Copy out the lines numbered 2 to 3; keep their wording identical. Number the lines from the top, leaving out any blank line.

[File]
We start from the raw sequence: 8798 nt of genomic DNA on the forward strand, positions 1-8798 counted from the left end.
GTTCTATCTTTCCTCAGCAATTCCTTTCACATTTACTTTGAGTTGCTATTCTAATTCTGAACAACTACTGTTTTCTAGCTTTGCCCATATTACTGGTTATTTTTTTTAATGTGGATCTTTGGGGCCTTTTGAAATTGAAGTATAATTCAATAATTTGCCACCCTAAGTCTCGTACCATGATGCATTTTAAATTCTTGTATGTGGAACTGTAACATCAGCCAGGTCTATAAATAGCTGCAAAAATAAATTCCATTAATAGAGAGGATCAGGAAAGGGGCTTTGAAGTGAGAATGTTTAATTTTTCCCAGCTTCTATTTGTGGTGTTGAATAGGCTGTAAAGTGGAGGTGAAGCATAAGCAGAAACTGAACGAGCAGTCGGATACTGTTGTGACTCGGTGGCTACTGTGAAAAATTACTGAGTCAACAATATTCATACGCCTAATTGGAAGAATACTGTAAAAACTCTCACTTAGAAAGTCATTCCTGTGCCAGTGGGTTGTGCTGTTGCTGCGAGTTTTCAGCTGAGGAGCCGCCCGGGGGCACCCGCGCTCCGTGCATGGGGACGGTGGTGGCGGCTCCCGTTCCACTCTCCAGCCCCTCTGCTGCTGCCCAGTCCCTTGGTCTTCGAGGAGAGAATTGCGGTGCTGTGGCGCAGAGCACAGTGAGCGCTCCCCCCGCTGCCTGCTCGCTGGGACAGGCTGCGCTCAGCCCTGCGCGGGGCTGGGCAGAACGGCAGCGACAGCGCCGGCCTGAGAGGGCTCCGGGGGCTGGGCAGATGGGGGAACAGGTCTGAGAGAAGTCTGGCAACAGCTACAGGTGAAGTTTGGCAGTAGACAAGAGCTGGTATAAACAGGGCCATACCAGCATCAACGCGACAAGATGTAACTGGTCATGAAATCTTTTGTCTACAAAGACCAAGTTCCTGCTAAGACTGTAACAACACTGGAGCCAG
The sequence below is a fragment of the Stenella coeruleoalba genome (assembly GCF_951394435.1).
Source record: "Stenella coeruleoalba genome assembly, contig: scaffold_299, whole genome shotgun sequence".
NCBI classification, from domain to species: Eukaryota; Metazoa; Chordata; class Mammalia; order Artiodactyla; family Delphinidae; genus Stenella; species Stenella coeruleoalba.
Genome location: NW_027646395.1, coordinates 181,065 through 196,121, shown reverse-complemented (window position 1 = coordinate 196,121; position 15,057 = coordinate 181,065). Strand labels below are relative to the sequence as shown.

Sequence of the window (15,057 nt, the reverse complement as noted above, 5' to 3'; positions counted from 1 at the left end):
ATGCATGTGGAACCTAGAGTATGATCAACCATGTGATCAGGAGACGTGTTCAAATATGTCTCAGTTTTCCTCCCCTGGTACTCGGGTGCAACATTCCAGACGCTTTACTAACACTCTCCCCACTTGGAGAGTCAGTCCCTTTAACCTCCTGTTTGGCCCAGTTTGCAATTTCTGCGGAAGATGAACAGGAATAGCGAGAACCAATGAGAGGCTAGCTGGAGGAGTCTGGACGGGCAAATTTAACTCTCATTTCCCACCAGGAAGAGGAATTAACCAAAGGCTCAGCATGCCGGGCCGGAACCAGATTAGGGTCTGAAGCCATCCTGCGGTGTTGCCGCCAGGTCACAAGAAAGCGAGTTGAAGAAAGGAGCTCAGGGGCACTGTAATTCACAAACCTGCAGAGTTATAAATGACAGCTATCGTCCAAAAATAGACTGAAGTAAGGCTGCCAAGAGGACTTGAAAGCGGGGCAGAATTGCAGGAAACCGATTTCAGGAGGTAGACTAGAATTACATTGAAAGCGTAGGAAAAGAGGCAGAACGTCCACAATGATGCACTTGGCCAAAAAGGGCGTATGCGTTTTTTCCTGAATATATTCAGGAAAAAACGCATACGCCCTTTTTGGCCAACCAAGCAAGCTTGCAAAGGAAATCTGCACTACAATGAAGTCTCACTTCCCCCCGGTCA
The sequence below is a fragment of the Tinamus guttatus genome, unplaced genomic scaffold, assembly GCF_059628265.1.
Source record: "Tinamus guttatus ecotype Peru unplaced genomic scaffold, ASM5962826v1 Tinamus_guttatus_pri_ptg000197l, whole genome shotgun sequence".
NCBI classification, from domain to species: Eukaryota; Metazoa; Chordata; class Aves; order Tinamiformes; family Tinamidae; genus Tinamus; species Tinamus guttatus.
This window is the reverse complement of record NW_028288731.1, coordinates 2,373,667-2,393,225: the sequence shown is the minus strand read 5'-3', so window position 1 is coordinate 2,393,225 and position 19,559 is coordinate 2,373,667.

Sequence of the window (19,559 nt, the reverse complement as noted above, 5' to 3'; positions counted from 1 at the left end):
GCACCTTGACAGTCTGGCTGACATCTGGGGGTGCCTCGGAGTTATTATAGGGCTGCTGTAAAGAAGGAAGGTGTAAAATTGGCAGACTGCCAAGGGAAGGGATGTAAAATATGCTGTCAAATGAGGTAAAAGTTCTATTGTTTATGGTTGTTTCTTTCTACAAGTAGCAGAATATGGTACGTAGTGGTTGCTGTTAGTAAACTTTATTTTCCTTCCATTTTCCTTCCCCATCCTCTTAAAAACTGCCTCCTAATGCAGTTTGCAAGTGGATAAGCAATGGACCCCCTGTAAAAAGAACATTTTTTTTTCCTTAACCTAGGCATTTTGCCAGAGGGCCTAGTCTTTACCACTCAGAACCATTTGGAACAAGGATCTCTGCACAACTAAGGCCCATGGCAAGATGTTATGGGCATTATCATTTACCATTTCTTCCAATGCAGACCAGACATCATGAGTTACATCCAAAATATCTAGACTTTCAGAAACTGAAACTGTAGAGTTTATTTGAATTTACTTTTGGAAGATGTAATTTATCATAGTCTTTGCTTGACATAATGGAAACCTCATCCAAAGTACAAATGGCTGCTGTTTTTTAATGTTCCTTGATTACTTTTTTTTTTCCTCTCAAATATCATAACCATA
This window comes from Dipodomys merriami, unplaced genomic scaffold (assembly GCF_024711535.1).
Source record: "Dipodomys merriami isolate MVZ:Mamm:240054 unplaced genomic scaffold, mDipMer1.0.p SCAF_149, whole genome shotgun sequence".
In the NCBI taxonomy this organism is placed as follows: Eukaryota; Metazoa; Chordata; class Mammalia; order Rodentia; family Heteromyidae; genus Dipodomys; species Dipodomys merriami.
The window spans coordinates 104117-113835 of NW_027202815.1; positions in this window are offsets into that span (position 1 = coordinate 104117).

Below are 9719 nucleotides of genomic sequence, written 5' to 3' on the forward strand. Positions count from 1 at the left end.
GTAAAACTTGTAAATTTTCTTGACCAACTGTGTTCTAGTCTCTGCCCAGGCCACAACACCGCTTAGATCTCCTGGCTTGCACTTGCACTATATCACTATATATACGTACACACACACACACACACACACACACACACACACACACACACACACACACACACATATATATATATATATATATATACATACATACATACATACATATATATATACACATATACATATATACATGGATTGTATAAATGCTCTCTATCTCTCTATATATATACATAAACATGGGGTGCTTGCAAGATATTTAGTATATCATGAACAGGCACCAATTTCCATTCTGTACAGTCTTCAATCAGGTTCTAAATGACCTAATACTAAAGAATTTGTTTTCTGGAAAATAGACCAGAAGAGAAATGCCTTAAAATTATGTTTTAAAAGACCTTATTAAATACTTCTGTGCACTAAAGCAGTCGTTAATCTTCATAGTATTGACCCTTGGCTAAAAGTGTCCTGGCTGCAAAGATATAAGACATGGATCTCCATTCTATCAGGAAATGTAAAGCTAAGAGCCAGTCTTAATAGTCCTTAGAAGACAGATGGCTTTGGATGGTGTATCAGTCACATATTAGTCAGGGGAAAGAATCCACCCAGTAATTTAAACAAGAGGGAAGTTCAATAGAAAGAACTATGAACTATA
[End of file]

GTTCTATCTTTCCTCAGCAATTCCTTTCACATTTACTTTGAGTTGCTATTCTAATTCTGAACAACTACTGTTTTCTAGCTTTGCCCATATTACTGGTTATTTTTTTTAATGTGGATCTTTGGGGCCTTTTGAAATTGAAGTATAATTCAATAATTTGCCACCCTAAGTCTCGTACCATGATGCATTTTAAATTCTTGTATGTGGAACTGTAACATCAGCCAGGTCTATAAATAGCTGCAAAAATAAATTCCATTAATAGAGAGGATCAGGAAAGGGGCTTTGAAGTGAGAATGTTTAATTTTTCCCAGCTTCTATTTGTGGTGTTGAATAGGCTGTAAAGTGGAGGTGAAGCATAAGCAGAAACTGAACGAGCAGTCGGATACTGTTGTGACTCGGTGGCTACTGTGAAAAATTACTGAGTCAACAATATTCATACGCCTAATTGGAAGAATACTGTAAAAACTCTCACTTAGAAAGTCATTCCTGTGCCAGTGGGTTGTGCTGTTGCTGCGAGTTTTCAGCTGAGGAGCCGCCCGGGGGCACCCGCGCTCCGTGCATGGGGACGGTGGTGGCGGCTCCCGTTCCACTCTCCAGCCCCTCTGCTGCTGCCCAGTCCCTTGGTCTTCGAGGAGAGAATTGCGGTGCTGTGGCGCAGAGCACAGTGAGCGCTCCCCCCGCTGCCTGCTCGCTGGGACAGGCTGCGCTCAGCCCTGCGCGGGGCTGGGCAGAACGGCAGCGACAGCGCCGGCCTGAGAGGGCTCCGGGGGCTGGGCAGATGGGGGAACAGGTCTGAGAGAAGTCTGGCAACAGCTACAGGTGAAGTTTGGCAGTAGACAAGAGCTGGTATAAACAGGGCCATACCAGCATCAACGCGACAAGATGTAACTGGTCATGAAATCTTTTGTCTACAAAGACCAAGTTCCTGCTAAGACTGTAACAACACTGGAGCCAG
The sequence below is a fragment of the Stenella coeruleoalba genome (assembly GCF_951394435.1).